5. Long time resident 40 years says:

    I am sick to death of everyone blaming the goverment, the party in power, the police etc etc. Lets be honest, on a small island like this the families know who wre reponsible so why dont you just go and tell the police or are you waiting for the island to colapse with no more criseships, no more expats to do the work, and no more winter residents. Frankly I am thinking its time to move on. I have cameras, alarm systems and my wife walks around the yard with a panick button around her neck! Where is the ayman  fell so completely in love with 40 years ago? 

  6. islandblues says:

    I live close to Captain’s Bakery where the robberies took place last week and where many muggings happen a lot along this area of SMB along West Bay Road. Not ONCE since then have I seen any police cruisers roaming around or parked there during the crucial "10 pm to 2am time" when these things generally take place. And the Subway that was robbed that same night is a stone’s throw from the police station! Where are these cops? It’s beyond stupidity and laziness, this needs to be investigated now. Just 3 years ago I could have walked out at night alone and never worried one bit, now I fear going out to my car past 9pm, let alone walk into a retail store at 3:30pm!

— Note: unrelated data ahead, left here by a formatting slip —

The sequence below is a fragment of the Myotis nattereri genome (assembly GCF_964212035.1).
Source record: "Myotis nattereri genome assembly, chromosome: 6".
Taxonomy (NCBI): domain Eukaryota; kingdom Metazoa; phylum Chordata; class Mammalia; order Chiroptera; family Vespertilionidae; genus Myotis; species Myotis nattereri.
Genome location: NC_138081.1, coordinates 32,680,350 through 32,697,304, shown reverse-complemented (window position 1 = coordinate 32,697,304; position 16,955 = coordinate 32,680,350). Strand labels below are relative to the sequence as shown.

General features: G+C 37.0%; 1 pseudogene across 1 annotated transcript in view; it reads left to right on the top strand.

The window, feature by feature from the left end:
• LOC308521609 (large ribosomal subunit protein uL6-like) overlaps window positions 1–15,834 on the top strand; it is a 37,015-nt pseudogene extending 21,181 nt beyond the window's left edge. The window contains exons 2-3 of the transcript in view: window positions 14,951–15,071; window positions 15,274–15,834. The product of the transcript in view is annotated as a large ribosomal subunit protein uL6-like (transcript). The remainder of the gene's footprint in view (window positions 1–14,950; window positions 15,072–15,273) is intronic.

7. Anonymous says:

    wake up Cayman!!! this is a step ahead and these thieves are getting brave daily.. all these days they were quick enough to get out of the stores right away, this time they grabbed the staff.. the next thing you will hear is they shot someone b4 leaving…this is no different than any other country… if the cops cotinue to neglect it is going to get out of hands soon…

  8. Anonymous says:

    I love my home and my friends here in Grand Cayman, but this place has gone to S _ _ T. Not only expats will be leaving, but Caymanians as well.

  9. Anonymous says:

    Why should this situation surprise you? By now you should see that nobody in Government who has the power really cares.  You see, they have high security, with guards, personal drivers,  all the turtle meat they can eat.  We, the people, who voted for these clowns, have very little and it is daily getting smaller.  Robberies are going to get worse if The Cayman Islands Government does not get off their duffs and do something construcitve about it.  Stop talking Cayman.  Do what the UDP did in the early 2000’s, change the Government, we cannot do any worse than we have done.